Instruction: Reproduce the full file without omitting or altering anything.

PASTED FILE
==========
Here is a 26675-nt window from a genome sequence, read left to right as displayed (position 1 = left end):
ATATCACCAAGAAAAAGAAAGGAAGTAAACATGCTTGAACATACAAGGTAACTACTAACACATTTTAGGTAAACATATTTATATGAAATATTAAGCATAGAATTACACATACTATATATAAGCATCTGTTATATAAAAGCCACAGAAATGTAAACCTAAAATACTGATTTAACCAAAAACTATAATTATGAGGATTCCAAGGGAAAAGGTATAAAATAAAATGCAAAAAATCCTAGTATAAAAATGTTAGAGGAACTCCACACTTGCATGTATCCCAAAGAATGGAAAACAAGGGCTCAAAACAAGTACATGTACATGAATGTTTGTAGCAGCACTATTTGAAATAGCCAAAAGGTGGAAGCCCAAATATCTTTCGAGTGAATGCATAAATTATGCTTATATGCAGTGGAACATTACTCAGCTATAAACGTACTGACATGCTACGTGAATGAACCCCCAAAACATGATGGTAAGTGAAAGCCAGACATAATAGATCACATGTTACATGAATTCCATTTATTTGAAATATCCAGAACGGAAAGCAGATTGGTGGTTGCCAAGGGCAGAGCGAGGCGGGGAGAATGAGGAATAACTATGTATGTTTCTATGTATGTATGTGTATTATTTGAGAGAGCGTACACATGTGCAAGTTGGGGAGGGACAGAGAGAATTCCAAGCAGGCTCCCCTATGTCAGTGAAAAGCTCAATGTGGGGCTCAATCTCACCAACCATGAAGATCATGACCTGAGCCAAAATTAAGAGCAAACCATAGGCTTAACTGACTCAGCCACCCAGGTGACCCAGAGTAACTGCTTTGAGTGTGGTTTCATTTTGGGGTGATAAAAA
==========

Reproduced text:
Here is a 26675-nt window from a genome sequence, read left to right as displayed (position 1 = left end):
ATATCACCAAGAAAAAGAAAGGAAGTAAACATGCTTGAACATACAAGGTAACTACTAACACATTTTAGGTAAACATATTTATATGAAATATTAAGCATAGAATTACACATACTATATATAAGCATCTGTTATATAAAAGCCACAGAAATGTAAACCTAAAATACTGATTTAACCAAAAACTATAATTATGAGGATTCCAAGGGAAAAGGTATAAAATAAAATGCAAAAAATCCTAGTATAAAAATGTTAGAGGAACTCCACACTTGCATGTATCCCAAAGAATGGAAAACAAGGGCTCAAAACAAGTACATGTACATGAATGTTTGTAGCAGCACTATTTGAAATAGCCAAAAGGTGGAAGCCCAAATATCTTTCGAGTGAATGCATAAATTATGCTTATATGCAGTGGAACATTACTCAGCTATAAACGTACTGACATGCTACGTGAATGAACCCCCAAAACATGATGGTAAGTGAAAGCCAGACATAATAGATCACATGTTACATGAATTCCATTTATTTGAAATATCCAGAACGGAAAGCAGATTGGTGGTTGCCAAGGGCAGAGCGAGGCGGGGAGAATGAGGAATAACTATGTATGTTTCTATGTATGTATGTGTATTATTTGAGAGAGCGTACACATGTGCAAGTTGGGGAGGGACAGAGAGAATTCCAAGCAGGCTCCCCTATGTCAGTGAAAAGCTCAATGTGGGGCTCAATCTCACCAACCATGAAGATCATGACCTGAGCCAAAATTAAGAGCAAACCATAGGCTTAACTGACTCAGCCACCCAGGTGACCCAGAGTAACTGCTTTGAGTGTGGTTTCATTTTGGGGTGATAAAAA